One of the most commonly asked questions is how you can build a web application that can process millions of requests a day while maintaining performance and stability? In this post we’re going to cover what the infrastructure looks like and the software being used to achieve the desired outcomes.
First we’re going to outline the basic requirements of what we want to achieve. The web application will:
- Serve tens of millions of requests a day
- Survive multiple server failures
- Scale easily
- Be super awesome
Designing for failures and cost
The best way to prepare for failures is to build at least two of everything. This means that if one server dies then the second is able to continue serving customers. Since we’re going to be using two of everything, the price will build up so this design isn’t for everyone unless you’re willing to splash out a little.
- Two load balancers @ $5 each = $10
- Two web servers @ $5 each = $10
- Two database cache servers @ $5 each = $10
- Two database servers @ $5 each = $10
- Total monthly cost: $40 excluding tax
These droplets give you: 512MB memory, 1 processor, 20GB SSD disk, 1TB transfer. These aren’t the most powerful servers however they will achieve the bare minimum for the time being. You can quickly and easily scale up with a few clicks when you need to.
CloudFlare CDN + WAF
I recommend using CloudFlare as a CDN on all of your websites. Not only does it improve the delivery of content and take load off your servers but it will protect your application from a variety of attacks including XSS, SQLI, and DDoS attacks.
It’s also dirt cheap and don’t charge your bandwidth which is always a bonus.
We’ll be using HAProxy as our load balancers. HAProxy is fast and reliable TCP/HTTP proxy able to balance traffic across web servers. It’s used by a number of high-profile websites including Reddit, Tumblr, Twitter, and BitBucket.
NGINX + PHP7.0-FPM
Nginx is a HTTP is a great web server when you’re looking for speed and efficiency. Nginx is faster at serving static files and consumes much less memory for concurrent connections. Because Nginx is event-based, it doesn’t need to fire up new processes or threads for each request, so its memory usage is very low.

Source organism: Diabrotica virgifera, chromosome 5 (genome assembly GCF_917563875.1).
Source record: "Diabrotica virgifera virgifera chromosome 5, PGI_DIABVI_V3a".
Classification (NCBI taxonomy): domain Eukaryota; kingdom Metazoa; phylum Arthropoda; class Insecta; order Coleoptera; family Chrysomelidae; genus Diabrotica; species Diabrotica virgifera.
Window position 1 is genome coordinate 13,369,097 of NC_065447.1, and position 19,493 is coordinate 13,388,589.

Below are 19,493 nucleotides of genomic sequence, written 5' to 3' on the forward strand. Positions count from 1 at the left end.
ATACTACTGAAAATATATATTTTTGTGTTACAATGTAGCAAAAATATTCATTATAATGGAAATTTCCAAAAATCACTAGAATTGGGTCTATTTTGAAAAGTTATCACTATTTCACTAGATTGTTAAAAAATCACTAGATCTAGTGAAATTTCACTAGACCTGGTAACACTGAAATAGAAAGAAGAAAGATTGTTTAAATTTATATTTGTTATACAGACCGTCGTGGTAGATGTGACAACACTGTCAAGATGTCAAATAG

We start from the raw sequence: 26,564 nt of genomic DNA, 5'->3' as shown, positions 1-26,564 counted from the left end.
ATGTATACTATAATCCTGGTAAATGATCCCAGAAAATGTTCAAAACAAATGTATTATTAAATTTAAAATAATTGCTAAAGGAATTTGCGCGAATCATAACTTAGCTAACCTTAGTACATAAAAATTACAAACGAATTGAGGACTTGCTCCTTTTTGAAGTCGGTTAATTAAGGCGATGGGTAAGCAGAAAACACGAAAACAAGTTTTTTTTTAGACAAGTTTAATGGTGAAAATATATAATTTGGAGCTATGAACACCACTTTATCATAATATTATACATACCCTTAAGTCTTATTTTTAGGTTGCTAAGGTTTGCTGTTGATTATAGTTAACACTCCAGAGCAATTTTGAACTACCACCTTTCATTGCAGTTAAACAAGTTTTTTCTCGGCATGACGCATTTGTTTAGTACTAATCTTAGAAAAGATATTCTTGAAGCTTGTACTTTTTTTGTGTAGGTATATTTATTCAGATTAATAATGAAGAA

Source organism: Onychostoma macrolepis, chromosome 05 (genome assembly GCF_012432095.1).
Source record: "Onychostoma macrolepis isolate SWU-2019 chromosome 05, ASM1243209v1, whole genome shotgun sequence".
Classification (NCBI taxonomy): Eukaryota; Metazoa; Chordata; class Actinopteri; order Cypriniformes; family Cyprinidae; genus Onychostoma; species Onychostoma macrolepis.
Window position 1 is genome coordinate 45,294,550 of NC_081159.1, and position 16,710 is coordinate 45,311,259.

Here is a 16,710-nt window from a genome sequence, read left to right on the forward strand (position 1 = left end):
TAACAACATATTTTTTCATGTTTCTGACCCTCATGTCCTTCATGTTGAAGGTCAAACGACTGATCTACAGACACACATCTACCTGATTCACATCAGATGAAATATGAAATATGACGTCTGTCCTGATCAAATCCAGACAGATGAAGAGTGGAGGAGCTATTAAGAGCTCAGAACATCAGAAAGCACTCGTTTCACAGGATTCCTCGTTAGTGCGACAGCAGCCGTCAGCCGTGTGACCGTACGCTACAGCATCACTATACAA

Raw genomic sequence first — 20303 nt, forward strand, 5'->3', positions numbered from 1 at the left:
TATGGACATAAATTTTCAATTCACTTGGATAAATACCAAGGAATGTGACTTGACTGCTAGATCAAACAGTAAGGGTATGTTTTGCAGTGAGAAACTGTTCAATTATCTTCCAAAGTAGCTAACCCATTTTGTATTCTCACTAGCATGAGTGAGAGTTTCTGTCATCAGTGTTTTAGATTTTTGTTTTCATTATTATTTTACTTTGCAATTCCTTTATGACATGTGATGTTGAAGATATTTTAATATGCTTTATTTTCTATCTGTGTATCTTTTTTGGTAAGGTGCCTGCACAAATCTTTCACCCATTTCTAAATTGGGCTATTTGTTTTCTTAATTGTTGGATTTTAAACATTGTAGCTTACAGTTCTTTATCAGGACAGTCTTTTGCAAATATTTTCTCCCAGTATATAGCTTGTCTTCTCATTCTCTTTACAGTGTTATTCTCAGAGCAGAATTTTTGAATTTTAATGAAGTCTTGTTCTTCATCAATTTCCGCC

If you’re hosting a PHP heavy application such as WordPress, that’s where you’ll be bottle-necking. PHP will be taking up roughly 50% of your response times. This means that for every 400ms request, you’ll spend roughly 200ms waiting for PHP.
PHP7 is the latest version of PHP released in December 2015. For detailed performance benchmarks, have a look at Rasmus Lerforf’s presentation at PHP Australia. Here are his WordPress benchmarks from that presentation:
Memcached or Redis
There is a general rule of thumb: disks are slow, memory is fast. It’s always best to use a caching system to speed up dynamic database-driven websites such as WordPress by caching data and objects in memory (RAM). This is why you should always use a caching system such as Memcached or Redis.
Memcached is used on many large websites including: Facebook, Reddit, Twitter, Tumblr, WordPress.com, Wikipedia, and Youtube.
Redis is another popular caching system similar to Memcached. It has many advantages over Memcached such as master-slave replication, sharding, and more.
MariaDB Galera Cluster
If you’re running an application that relies heavily on databases such as WordPress then it’s essential that your database servers are always available.
As an alternative to stock MySQL, I recommend using MariaDB. MariaDB is an easy-to-use MySQL drop-in that’ll work with all of your MySQL applications out of the box. MariaDB is often preferred over MySQL because of it’s greater performance, more advanced features, and backwards compatibility.
MariaDB Galera Cluster is a synchronous multi-master cluster for MariaDB. The obvious advantage of having a multi-master architecture is the reliability. Rather than having one read/write master and a read-only slave, you maintain two masters that integrate seamlessly. This means that even if one master goes down then you have a backup compared to the single-point of failure involving the single master and read-only slave.